Blame it on the Books

I am a writer. My life revolves around arranging words in a way that people find pleasing and, hopefully, are willing to give me money to read. This is a strange way to live and I can’t say that it’s something I enjoy. Rather, it is that it is a thing I can’t not do. Writing can be frustrating and humiliating and irritating. Conversely, it can also be exhilarating and satisfying and fulfilling. Not often, just enough that I don’t walk away from it entirely. After hearing that, you may be wondering why anyone with a brain would subject themselves to such a maddening vocation. I blame it on the books.

It is not a stretch to say that books have been the one constant in my life. They were there when I was growing up; even before I learned to read, my parents took time to read to me every day. Books were there in junior high, when I began to realize I was different, i.e. a socially awkward nerd who didn’t fit in. Books were there when I joined the Air Force and was a long, long way from home, providing a bond with the past as I set out on my path to the future. Books were there when I was a firefighter, helping to pass hours of boredom that were punctuated with minutes of wild excitement. Books were even there as my marriage fell apart, offering solace in that time of injury and distress. And, books are here now as I broaden my mind and expand my horizons.

But, books are more than instruments of personal entertainment, comfort, or even education and enlightenment. Books have changed the world. The Bible is one such book. Whether you are a believer or not, you cannot argue the Bible’s impact on the world. That is not to say it’s effect has not always been positive. The Crusades, the religious wars that tore at Europe during the Middle Ages and beyond, even the “Troubles” in Ireland of the last century, all grew out of things gleaned from the Bible. The same can be said of the Koran. For all the damage they may have done, these books have also inspired acts of great compassion: building houses for low-income families, feeding the hungry, and even acting as human shields to protect people of another faith while they prayed.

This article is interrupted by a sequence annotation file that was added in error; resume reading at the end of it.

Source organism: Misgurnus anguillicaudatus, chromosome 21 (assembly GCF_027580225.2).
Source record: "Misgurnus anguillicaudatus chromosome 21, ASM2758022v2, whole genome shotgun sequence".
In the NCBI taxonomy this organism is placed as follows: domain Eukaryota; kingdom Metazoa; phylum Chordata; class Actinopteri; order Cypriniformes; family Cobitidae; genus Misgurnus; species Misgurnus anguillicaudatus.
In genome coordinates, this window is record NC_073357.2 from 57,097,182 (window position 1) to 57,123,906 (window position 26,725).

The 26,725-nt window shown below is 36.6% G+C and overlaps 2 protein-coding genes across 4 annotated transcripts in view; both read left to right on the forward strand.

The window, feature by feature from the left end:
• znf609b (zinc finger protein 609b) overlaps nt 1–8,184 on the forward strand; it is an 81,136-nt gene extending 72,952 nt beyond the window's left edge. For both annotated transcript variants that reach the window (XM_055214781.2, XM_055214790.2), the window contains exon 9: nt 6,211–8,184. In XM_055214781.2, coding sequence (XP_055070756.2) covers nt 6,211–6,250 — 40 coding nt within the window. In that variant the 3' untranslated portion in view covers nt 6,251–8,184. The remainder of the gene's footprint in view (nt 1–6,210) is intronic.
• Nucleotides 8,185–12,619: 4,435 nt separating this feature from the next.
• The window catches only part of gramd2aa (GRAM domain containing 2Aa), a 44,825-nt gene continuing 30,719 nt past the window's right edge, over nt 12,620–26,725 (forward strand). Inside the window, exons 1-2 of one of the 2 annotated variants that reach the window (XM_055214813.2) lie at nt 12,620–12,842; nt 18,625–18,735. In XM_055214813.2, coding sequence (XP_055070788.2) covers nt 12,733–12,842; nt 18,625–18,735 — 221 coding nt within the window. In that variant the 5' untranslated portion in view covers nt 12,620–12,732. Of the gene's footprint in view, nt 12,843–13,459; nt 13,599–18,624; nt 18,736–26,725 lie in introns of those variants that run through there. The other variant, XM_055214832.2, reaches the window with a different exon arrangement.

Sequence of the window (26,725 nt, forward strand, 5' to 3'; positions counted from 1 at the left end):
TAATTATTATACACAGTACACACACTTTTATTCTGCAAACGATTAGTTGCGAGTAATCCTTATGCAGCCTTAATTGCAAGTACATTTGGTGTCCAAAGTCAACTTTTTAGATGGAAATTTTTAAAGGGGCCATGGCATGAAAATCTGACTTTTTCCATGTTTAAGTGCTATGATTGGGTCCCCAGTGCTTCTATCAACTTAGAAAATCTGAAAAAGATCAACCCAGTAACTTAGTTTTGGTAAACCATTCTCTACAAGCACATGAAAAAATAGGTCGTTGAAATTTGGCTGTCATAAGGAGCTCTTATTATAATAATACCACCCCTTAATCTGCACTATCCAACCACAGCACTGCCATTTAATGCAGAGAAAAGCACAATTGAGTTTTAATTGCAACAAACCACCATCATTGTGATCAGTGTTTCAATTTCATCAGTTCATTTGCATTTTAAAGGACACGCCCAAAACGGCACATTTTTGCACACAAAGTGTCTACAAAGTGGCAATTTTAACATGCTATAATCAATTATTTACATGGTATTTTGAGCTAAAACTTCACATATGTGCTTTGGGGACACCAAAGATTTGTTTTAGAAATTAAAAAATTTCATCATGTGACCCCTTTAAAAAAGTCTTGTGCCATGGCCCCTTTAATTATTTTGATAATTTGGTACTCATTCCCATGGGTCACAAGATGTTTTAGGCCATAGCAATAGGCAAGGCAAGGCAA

Sweeping effects like the ones I just mentioned are impressive, but inspiring great events generally aren’t the way books work their magic. They make their mark in a different way. There is an adage that goes, “Prayer doesn’t change things, it changes us and we change things.” And, so it is with books. There are numerous books that changed me: “Dune”, “Brother to a Dragonfly”, “To Kill a Mockingbird”, and, yes, even the Bible.

A lot of people remember where they first heard their favorite song, or the moment when they met the love of their life. I remember the first book that changed me. In fact, I remember the moment I first became aware that book even existed. I was in the third grade at Sumner Elementary school and my class had made our bi-weekly trip to the library. As was often the case, we took all seats at the tables in preparation for a short reading by the librarian. Normally, I hated these sessions because I didn’t care for what they read and felt they infringed on time better spent looking for books on military equipment, cowboys, trains, and the all other subjects that 9-year-old boys found fascinating in the 1960’s. But, this time? This time turned out to be different. The librarian walked over, sat down, opened a smallish book with a blue cover and began to read, “A Wrinkle in Time” by Madeleine L’Engle.

If I’m being honest, I don’t really remember what she read; she may have started at the beginning (which would make sense) or it may have been a passage she felt would reach out and grab a group of third graders. What I do remember is being so immersed, so swept away by the story that I had to read it. Someone beat me to it that day, but I finally did get my hands on the book and I devoured it. As I have many times, since.

So, how did this little book change the world? It didn’t. It changed me and multitudes like me by awakening us to the fact that, though the world can be a bleak, dreary, even ugly place, there is still beauty and there are still things worth fighting for. And, it has inspired us to carry on that fight by creating and sharing the beauty that we see in the world. How do I do that? I am a writer. My life revolves around arranging words in a way that people find pleasing and, hopefully, are willing to give me money to read. I blame it the books.

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